Business is hard and you need to make money. Sometimes things happen outside of your control or a new competitor pops up and what was easy before now becomes complicated. Lots of business owners put pressure on their managers to reach goals, right? Ask — no, demand — that they work hard, stretch and, if they must, put pressure on their team.

That’s how a lot of businesses operate, but there’s a problem: stressed-out managers are bad for everybody at the company. Here’s why you’ll be better off keeping stress down.

Stress Is Bad for Health

Stress can lead to all sorts of physical and mental health problems. From heart problems to depression, stress can be a key cause. When your managers are sick, they can’t perform at their highest level, and if the stress is really bad they may have to take time off. Employees who are out sick or need to take a leave of absence to deal with health problems are not going to make your business grow.

Stress Is Bad for Performance

A little stress can be positive — after all, without deadlines or definite goals, it’s human nature to procrastinate . But researchers found that stress’s impact on performance is an inverted “U.” That is, at the beginning, a little stress causes performance to go up, but then once stress reaches a certain level, peformance begins to drop off and eventually becomes worse than if there were no pressure at all. If managers suffer from high stress levels, their performance is likely to fall.

The Unintended Side Effect of Unrealistic Goals

If you set goals and have financial or other incentives to reach them, your employees will do their best to reach them. But what if the goals are too hard and the consequences of not reaching them are too serve? Do you remember when Wells Fargo employees opened accounts without customers’ permission? They were trying to reach unrealistic goals set by their management. Fearful for their jobs and convinced that cheating was the only way to meet their managers’ goals, employees resorted to cheating. And as more people cheated, the more employees needed to cheat to keep their jobs. In fact, more than 5,000 employees eventually lost their jobs because of the scandal.

If you make unrealistic goals you’ll either lose your employees to your competitors or force your employees into cheating somehow. It’s not what you want nor what your customers want, so keep everyone’s stress down and make goals realistic.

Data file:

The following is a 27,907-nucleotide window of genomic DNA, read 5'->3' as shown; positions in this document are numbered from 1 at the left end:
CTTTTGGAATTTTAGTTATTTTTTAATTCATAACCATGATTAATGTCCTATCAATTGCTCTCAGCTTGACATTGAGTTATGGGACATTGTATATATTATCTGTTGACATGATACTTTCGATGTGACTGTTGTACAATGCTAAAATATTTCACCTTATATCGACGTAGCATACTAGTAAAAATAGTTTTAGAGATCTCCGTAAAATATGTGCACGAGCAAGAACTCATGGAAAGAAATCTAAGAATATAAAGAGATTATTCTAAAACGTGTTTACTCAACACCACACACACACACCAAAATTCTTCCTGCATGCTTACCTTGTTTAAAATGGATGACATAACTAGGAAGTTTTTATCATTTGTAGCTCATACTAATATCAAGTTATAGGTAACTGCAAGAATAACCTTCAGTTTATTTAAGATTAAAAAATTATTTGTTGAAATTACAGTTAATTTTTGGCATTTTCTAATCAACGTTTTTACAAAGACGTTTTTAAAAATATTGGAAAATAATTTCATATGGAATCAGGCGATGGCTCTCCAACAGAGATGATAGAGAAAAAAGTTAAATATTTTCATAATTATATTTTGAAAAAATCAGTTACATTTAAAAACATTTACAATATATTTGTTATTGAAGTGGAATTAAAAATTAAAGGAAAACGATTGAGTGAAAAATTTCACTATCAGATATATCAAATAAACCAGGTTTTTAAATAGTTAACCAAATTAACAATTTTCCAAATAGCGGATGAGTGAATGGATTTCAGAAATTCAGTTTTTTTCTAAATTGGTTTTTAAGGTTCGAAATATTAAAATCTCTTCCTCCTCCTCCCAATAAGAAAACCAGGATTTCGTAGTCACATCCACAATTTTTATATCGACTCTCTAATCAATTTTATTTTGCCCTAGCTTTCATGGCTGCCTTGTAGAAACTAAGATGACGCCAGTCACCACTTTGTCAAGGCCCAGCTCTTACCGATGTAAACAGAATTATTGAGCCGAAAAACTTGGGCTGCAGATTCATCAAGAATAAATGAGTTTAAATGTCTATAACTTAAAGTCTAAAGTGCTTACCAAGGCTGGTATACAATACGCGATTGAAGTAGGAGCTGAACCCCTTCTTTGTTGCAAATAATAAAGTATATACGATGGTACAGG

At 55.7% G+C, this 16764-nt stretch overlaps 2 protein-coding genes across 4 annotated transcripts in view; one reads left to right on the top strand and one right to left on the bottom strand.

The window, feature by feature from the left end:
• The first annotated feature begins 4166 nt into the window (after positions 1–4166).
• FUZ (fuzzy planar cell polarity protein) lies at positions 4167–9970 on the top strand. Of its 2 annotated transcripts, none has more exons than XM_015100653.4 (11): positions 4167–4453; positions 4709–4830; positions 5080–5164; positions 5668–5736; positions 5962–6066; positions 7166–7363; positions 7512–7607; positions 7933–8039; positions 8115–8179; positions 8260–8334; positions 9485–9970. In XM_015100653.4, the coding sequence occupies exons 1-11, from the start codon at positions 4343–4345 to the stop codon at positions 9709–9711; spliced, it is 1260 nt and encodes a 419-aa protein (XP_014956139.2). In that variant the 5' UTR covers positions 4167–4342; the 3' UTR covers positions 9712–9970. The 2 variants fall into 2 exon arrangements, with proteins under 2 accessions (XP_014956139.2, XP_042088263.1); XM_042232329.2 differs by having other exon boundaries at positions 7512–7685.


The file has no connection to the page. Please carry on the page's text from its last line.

How to Make Managers Less Stressed?

It’s important that managers have the tools they need to do their jobs and that their bosses look out for them. Here are three surefire strategies that any business leader can use to reduce their managers’ stress levels:

  • Proper training (technical and managerial). Often, people get promoted because they are very good at doing a job. But managing people is different than fixing air conditioners. With proper training, managers will not only be better at their jobs, but will have less stress because they know what they are doing.
  • Set realistic goals. As pointed out above, if a person can’t reasonably meet a goal, it will likely cause stress and could encourage dishonest actions.
  • Provide support. Managers need good bosses. They need people to talk to and help with their day-to-day responsibilities—just like the employees they manage. Support can be anything from chances to meet with their peers to regular training meetings. But, make sure your managers’ needs are met.

Too much stress can cause problems. Try to keep it down and everyone happy and you’ll be much better off.

About Suzanne Lucas

Suzanne LucasSuzanne Lucas spent 10 years in corporate human resources, where she hired, fired, managed the numbers, and double-checked with the lawyers. She now writes about Human Resources and Business for a number of different publications.

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